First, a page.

Operator Splitting Methods for Convex Optimization: Analysis and Implementation

G. Banjac
PhD thesis, University of Oxford, 2018.

  author = {G. Banjac},
  title = {Operator Splitting Methods for Convex Optimization: Analysis and Implementation},
  school = {University of Oxford},
  year = {2018},
  url = {https://ora.ox.ac.uk/objects/uuid:17ac73af-9fdf-4cf6-a946-3048da3fc9c2}

Convex optimization problems are a class of mathematical problems which arise in numerous applications. Although interior-point methods can in principle solve these problems efficiently, they may become intractable for solving large-scale problems or be unsuitable for real-time embedded applications.

Iterations of operator splitting methods are relatively simple and computationally inexpensive, which makes them suitable for these applications. However, some of their known limitations are slow asymptotic convergence, sensitivity to ill-conditioning, and inability to detect infeasible problems.

The aim of this thesis is to better understand operator splitting methods and to develop reliable software tools for convex optimization. The main analytical tool in our investigation of these methods is their characterization as the fixed-point iteration of a nonexpansive operator. The fixed-point theory of nonexpansive operators has been studied for several decades.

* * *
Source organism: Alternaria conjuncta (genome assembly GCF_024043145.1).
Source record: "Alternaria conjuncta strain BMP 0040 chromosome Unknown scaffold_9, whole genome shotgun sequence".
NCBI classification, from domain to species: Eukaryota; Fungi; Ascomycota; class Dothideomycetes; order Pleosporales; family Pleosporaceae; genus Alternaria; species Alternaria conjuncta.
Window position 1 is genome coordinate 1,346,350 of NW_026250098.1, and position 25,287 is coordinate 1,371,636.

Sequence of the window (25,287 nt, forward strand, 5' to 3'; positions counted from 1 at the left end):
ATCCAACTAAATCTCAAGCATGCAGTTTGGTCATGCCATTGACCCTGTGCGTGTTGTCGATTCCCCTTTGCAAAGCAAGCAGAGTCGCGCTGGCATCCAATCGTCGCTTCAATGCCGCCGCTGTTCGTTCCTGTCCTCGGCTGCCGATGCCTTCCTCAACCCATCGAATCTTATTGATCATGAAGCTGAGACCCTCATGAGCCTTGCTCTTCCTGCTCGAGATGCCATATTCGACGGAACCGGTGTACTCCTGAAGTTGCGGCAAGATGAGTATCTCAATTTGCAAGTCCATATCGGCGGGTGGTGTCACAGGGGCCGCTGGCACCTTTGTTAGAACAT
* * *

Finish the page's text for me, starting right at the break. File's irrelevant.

By exploiting the properties of such an operator, it is possible to show that the alternating direction method of mulipliers (ADMM) can detect infeasible problems. Although ADMM iterates diverge when the problem at hand is unsolvable, the differences between subsequent iterates converge to a constant vector which is also a certificate of primal and/or dual infeasibility. Reliable termination criteria for detecting infeasibility are proposed based on this result.

Similar ideas are used to derive necessary and sufficient conditions for linear (geometric) convergence of an operator splitting method and a bound on the achievable convergence rate. The new bound turns out to be tight for the class of averaged operators.

Next, the OSQP solver is presented. OSQP is a novel general-purpose solver for quadratic programs based on ADMM. The solver is very robust, is able to detect infeasible problems, and has been extensively tested on many problem instances from a wide variety of application areas.

Finally, operator splitting methods can also be effective in nonconvex optimization. The developed algorithm significantly outperforms a common approach based on convex relaxation of the original nonconvex problem.